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Office and Shop Waste
Office and shop settings typically utilize products that are found also in homes. Environmental regulations allow homeowners greater leeway in disposal of materials than in the workplace environment. What people are used to legally throwing away at home may not be legal to do at work.
AEROSOL CANS All aerosol cans are considered hazardous waste.
OFFICE PRODUCTS In the past, correction fluid ("white-out"), duplicating fluid, glues, and various thinners for these products were extensively used in offices. With the advent of word processing systems and photocopiers, the use of the these solvent- based products has decreased. Containers that are not completely dry are typically hazardous waste when disposed. In addition, toner fluid (for copiers and printers) may be hazardous, depending on constituents. Inks used for stamp pads or certain pens are typically hazardous.
CLEANING PRODUCTS Many cleaning products have a high or low enough pH to qualify as hazardous waste. Any cleaning product which smells of ammonia is likely to be above the pH allowed for sewer disposal under Corvallis drain disposal regulations. This does not affect the use of these products as intended, but should be kept in mind when getting rid of old or outdated stocks. In addition, many cleaning products contain solvents which may be classified as hazardous waste when disposed.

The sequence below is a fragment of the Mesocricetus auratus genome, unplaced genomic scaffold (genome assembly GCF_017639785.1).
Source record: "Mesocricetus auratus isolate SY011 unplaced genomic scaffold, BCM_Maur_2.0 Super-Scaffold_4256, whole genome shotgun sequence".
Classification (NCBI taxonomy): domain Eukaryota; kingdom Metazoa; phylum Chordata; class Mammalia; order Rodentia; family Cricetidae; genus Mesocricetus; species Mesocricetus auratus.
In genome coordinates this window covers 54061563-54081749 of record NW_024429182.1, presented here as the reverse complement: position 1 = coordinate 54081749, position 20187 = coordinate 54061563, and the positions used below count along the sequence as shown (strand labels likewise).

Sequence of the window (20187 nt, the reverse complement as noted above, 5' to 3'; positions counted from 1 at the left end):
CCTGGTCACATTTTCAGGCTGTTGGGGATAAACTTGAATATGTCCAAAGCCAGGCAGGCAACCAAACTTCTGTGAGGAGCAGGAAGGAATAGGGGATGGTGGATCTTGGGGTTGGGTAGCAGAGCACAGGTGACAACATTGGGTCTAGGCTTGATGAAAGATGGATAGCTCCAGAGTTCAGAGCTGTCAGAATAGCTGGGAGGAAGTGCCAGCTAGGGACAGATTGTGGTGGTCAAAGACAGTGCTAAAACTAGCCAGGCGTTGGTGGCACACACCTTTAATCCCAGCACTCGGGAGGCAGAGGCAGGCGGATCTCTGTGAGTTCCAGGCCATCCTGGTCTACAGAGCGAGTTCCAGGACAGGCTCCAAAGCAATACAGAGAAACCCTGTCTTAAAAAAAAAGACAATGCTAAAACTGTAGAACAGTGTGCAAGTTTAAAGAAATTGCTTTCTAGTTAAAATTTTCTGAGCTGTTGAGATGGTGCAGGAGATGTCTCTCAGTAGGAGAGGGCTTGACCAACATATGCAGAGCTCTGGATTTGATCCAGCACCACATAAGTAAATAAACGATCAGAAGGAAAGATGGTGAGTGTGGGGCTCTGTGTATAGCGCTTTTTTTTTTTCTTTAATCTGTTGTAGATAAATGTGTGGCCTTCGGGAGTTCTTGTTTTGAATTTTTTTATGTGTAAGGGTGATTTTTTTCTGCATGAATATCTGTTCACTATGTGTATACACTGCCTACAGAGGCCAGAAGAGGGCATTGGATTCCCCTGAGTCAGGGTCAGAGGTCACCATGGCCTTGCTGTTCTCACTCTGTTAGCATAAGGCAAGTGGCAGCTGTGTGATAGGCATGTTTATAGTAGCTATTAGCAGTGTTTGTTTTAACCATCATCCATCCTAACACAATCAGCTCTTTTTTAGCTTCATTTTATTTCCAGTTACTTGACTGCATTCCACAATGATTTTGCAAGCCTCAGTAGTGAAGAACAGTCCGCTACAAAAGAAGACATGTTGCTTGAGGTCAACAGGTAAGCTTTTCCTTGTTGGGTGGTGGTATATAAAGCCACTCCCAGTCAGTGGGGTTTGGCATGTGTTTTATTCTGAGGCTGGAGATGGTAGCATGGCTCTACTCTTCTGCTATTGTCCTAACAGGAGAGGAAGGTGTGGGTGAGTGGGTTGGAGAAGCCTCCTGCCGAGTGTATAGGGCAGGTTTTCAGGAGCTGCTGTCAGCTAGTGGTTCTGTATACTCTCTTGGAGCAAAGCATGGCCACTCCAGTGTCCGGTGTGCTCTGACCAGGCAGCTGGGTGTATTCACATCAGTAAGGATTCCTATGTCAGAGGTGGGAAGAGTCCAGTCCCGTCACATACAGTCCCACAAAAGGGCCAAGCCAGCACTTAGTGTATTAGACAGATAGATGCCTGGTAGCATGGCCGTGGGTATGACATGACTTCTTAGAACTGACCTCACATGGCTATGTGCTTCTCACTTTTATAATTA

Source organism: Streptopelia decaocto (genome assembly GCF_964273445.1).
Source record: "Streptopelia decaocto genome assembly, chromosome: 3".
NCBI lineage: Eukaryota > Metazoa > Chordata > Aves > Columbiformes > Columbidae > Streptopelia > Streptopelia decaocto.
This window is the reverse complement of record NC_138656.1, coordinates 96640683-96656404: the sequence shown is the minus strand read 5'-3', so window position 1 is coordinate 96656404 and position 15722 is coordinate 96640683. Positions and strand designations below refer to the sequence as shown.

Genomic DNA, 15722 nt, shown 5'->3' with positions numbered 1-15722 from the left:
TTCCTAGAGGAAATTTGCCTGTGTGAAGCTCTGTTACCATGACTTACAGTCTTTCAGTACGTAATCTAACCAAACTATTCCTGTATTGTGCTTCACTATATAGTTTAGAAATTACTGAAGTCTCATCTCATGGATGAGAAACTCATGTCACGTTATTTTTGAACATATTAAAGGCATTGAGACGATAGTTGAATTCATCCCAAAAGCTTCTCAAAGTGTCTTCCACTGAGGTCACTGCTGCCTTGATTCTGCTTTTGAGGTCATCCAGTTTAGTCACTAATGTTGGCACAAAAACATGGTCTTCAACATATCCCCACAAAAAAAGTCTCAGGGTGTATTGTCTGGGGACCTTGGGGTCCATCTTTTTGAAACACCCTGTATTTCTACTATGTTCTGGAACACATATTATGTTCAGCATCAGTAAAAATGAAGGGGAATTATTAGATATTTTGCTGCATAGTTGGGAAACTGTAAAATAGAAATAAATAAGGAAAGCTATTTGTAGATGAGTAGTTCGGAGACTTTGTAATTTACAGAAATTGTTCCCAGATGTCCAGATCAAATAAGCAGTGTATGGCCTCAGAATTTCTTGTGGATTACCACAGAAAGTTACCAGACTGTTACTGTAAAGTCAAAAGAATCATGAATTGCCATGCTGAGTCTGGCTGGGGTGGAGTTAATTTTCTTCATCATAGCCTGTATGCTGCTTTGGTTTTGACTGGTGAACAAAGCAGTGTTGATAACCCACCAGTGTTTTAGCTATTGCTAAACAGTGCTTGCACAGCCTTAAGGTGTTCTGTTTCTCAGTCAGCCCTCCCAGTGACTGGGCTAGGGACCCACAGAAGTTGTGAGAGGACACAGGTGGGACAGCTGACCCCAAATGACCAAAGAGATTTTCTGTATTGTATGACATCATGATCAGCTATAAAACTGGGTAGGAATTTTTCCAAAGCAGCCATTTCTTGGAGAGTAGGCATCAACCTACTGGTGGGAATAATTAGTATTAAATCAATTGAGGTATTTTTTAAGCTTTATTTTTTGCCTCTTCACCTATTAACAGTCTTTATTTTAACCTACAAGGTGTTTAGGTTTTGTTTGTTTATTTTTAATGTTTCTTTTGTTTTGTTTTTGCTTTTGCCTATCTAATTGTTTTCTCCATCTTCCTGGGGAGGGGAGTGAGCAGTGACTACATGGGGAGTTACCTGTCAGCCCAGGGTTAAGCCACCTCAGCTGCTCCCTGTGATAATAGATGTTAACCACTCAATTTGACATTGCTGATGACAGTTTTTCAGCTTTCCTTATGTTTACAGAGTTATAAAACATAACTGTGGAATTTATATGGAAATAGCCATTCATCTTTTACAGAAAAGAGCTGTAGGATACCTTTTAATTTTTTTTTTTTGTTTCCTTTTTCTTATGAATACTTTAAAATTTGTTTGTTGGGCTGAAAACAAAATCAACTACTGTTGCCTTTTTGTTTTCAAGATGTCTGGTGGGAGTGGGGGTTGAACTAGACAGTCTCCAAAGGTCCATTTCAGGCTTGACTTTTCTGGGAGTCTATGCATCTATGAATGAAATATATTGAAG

RAGS which are to be used for solvent-based purposes should be purchased, when possible, through a laundering service which includes laundering the rags. If this is not feasible, rags with flammable solvents or hazardous constituents should be collected in flammable rag containers and disposed as hazardous waste.
PARTS WASHERS typically contain flammable or halogenated solvents. Whenever possible, users should set up a recovery system to reclaim the solvent, or arrange for a commercial service which does this. Manufacturers often market replacement solvents which they claim are "non-toxic" or "biodegradable". Their use is encouraged, especially if it results in less chlorinated solvent use. Users must keep in mind, however, that the material they are cleaning may add contaminants to the solvent, such as metals or grease, which make it a hazardous waste.
PAINT is typically hazardous before drying. The use of lead and mercury in paint has largely disappeared, but the solvents used in both latex and oil-based paints are usually hazardous. Excess unopened or scarcely used paint in good condition should be offered as surplus property. Paint that has been opened should only be thrown away if it is completely dry. If not dry, it can be painted on something or disposed as hazardous waste. There are methods to recycle latex paint to groups that can use it. Contact EH&S for details.